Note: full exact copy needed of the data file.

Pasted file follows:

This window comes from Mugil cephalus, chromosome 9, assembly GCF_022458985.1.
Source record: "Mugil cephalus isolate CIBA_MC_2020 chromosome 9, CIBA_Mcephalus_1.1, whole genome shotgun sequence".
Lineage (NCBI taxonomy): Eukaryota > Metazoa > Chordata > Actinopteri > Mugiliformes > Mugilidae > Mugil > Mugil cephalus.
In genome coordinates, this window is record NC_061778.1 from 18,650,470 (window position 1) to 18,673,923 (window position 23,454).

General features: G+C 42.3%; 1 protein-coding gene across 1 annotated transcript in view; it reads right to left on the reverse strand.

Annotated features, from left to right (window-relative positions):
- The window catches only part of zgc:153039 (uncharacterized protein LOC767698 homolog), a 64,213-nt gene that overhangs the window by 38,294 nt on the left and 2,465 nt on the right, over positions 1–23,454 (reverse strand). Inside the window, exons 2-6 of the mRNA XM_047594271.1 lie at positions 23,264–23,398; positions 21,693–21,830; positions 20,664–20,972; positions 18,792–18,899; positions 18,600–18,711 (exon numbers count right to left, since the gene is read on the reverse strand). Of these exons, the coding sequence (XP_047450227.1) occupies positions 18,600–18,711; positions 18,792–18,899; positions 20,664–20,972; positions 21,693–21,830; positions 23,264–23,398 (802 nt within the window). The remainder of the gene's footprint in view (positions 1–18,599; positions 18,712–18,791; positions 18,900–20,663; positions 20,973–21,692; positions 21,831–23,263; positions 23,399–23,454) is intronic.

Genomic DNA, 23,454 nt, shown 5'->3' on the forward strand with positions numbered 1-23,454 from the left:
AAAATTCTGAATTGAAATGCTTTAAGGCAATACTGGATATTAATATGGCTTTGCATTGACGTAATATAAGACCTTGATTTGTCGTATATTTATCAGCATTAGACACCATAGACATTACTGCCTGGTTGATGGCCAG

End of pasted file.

This window comes from Mugil cephalus, chromosome 9, assembly GCF_022458985.1.
Source record: "Mugil cephalus isolate CIBA_MC_2020 chromosome 9, CIBA_Mcephalus_1.1, whole genome shotgun sequence".
Lineage (NCBI taxonomy): Eukaryota > Metazoa > Chordata > Actinopteri > Mugiliformes > Mugilidae > Mugil > Mugil cephalus.
In genome coordinates, this window is record NC_061778.1 from 18,650,470 (window position 1) to 18,673,923 (window position 23,454).

General features: G+C 42.3%; 1 protein-coding gene across 1 annotated transcript in view; it reads right to left on the reverse strand.

Annotated features, from left to right (window-relative positions):
- The window catches only part of zgc:153039 (uncharacterized protein LOC767698 homolog), a 64,213-nt gene that overhangs the window by 38,294 nt on the left and 2,465 nt on the right, over positions 1–23,454 (reverse strand). Inside the window, exons 2-6 of the mRNA XM_047594271.1 lie at positions 23,264–23,398; positions 21,693–21,830; positions 20,664–20,972; positions 18,792–18,899; positions 18,600–18,711 (exon numbers count right to left, since the gene is read on the reverse strand). Of these exons, the coding sequence (XP_047450227.1) occupies positions 18,600–18,711; positions 18,792–18,899; positions 20,664–20,972; positions 21,693–21,830; positions 23,264–23,398 (802 nt within the window). The remainder of the gene's footprint in view (positions 1–18,599; positions 18,712–18,791; positions 18,900–20,663; positions 20,973–21,692; positions 21,831–23,263; positions 23,399–23,454) is intronic.

Genomic DNA, 23,454 nt, shown 5'->3' on the forward strand with positions numbered 1-23,454 from the left:
AAAATTCTGAATTGAAATGCTTTAAGGCAATACTGGATATTAATATGGCTTTGCATTGACGTAATATAAGACCTTGATTTGTCGTATATTTATCAGCATTAGACACCATAGACATTACTGCCTGGTTGATGGCCAG